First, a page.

It follows a very simple plot. Based around India’s lunchbox delivery service (known as the dabbawalas), a young woman, Ila, expertly crafts her husband’s lunches every day in an attempt to reestablish the spark in their marriage. One day, the lunchbox ends up in the wrong hands – those of Sajaan Fernandez, an older lonely widower at another business. Ila and Sajaan start passing notes via lunchbox, forming a touching platonic friendship in which both vent to, and learn from, each other.
For a film that was first set out to be a documentary, Batra instead produces a fictional story relatable to any audience. After spending a week with dabbawalas, he overheard numerous personal accounts of the deliverymen and chose to transform the experience into a script.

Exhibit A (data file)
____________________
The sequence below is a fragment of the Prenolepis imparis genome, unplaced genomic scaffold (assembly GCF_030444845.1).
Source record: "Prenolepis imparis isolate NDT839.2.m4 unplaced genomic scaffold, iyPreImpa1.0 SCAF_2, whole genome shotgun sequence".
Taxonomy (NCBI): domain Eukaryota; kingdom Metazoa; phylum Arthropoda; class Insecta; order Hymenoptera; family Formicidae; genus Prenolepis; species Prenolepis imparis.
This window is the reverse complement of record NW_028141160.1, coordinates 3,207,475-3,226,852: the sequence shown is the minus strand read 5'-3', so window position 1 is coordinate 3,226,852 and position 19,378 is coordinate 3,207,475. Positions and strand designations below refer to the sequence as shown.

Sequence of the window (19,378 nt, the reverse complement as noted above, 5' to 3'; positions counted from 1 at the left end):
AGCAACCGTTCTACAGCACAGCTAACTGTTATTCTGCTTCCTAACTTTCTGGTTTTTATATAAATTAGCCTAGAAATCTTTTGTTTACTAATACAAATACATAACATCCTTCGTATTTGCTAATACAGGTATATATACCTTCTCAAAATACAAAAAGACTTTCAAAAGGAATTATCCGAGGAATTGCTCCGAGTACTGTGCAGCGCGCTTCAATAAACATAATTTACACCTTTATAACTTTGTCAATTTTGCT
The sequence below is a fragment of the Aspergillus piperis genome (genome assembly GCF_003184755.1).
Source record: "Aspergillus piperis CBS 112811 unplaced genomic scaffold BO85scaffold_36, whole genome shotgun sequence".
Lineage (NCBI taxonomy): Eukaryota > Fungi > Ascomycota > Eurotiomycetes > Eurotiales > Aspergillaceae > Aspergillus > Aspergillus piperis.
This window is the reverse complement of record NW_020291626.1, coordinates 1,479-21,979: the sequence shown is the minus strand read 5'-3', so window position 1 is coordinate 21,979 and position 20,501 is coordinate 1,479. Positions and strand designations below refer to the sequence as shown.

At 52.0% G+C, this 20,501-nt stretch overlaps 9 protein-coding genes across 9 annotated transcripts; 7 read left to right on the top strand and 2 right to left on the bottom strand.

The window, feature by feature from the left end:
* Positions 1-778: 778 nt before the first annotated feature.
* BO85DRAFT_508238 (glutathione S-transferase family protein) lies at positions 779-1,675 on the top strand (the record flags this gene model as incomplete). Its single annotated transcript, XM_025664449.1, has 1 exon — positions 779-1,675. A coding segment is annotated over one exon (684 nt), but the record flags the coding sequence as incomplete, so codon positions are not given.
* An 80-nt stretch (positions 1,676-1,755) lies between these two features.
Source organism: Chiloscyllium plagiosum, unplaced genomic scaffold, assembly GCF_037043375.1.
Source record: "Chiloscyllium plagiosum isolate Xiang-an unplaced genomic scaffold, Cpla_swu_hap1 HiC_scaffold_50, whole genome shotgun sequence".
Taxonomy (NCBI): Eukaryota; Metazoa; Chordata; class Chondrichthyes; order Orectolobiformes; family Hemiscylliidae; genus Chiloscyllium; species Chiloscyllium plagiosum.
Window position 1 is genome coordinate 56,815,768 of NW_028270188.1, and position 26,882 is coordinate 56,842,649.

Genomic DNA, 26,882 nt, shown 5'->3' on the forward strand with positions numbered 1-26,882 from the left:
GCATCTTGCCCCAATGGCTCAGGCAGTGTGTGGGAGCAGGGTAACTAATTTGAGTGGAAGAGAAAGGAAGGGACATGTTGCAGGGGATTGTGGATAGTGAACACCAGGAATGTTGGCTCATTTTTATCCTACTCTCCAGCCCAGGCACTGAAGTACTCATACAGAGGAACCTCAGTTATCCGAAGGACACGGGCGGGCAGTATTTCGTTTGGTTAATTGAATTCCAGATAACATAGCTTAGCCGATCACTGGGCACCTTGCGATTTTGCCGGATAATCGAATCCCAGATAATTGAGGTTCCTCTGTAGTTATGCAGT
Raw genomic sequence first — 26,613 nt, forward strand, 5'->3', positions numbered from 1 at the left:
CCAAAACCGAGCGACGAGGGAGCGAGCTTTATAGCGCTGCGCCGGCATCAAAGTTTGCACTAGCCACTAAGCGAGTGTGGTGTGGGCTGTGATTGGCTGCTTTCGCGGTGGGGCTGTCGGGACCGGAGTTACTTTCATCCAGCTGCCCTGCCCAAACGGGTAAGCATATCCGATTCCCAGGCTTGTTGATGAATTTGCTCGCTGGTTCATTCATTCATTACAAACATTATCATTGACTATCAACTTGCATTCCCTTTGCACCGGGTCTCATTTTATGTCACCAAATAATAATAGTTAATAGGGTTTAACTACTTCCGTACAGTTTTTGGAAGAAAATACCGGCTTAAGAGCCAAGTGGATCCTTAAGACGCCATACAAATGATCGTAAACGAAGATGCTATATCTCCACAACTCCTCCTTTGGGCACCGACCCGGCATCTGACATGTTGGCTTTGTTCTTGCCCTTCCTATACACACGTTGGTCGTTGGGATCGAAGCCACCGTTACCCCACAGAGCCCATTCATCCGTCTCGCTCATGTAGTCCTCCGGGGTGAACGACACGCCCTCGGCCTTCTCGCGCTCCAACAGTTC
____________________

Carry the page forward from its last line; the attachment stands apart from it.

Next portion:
It’s a predictable story of unlikely friendship, but that doesn’t make it any less meaningful. Composed of beautifully framed depictions of life in Mumbai, we get a glimpse at Ila’s struggle to maintain happiness in a land where women’s roles are clearly defined. We also see a lonely man, just weeks away from retiring, finding meaning in new friends and another side of life.
Batra cleverly keeps the story realistic, always adding a handmade touch yet often using clichés that work in his favor. The film was well-received at most festivals, and for good reason – it’s perfect in its simplicity.
Starring Irrfan Khan (Life of Pi, Slumdog Millionaire) as Sajaan and Nimrat Kaur as Ila, The Lunchbox will seem familiar and unique at the same time, leaving you feeling pleasant and with a new sense of perspective.